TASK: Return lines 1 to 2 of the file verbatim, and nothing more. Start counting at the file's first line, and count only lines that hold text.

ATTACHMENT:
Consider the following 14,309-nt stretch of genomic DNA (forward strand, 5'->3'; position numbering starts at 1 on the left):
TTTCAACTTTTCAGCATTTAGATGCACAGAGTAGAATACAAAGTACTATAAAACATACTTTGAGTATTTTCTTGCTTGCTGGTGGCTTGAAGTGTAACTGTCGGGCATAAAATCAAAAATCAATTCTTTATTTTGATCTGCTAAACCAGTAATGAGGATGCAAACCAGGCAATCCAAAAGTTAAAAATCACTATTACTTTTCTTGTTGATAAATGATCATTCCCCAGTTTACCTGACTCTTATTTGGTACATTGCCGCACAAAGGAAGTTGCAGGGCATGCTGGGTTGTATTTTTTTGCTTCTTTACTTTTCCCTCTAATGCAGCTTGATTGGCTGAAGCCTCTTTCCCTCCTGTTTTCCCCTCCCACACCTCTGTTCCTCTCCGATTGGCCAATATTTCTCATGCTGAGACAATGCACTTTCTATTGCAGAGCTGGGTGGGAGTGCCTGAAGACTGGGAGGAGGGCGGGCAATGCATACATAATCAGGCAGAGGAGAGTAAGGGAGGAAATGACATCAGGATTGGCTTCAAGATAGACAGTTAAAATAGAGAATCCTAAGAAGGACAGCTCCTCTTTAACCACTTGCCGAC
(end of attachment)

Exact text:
Consider the following 14,309-nt stretch of genomic DNA (forward strand, 5'->3'; position numbering starts at 1 on the left):
TTTCAACTTTTCAGCATTTAGATGCACAGAGTAGAATACAAAGTACTATAAAACATACTTTGAGTATTTTCTTGCTTGCTGGTGGCTTGAAGTGTAACTGTCGGGCATAAAATCAAAAATCAATTCTTTATTTTGATCTGCTAAACCAGTAATGAGGATGCAAACCAGGCAATCCAAAAGTTAAAAATCACTATTACTTTTCTTGTTGATAAATGATCATTCCCCAGTTTACCTGACTCTTATTTGGTACATTGCCGCACAAAGGAAGTTGCAGGGCATGCTGGGTTGTATTTTTTTGCTTCTTTACTTTTCCCTCTAATGCAGCTTGATTGGCTGAAGCCTCTTTCCCTCCTGTTTTCCCCTCCCACACCTCTGTTCCTCTCCGATTGGCCAATATTTCTCATGCTGAGACAATGCACTTTCTATTGCAGAGCTGGGTGGGAGTGCCTGAAGACTGGGAGGAGGGCGGGCAATGCATACATAATCAGGCAGAGGAGAGTAAGGGAGGAAATGACATCAGGATTGGCTTCAAGATAGACAGTTAAAATAGAGAATCCTAAGAAGGACAGCTCCTCTTTAACCACTTGCCGAC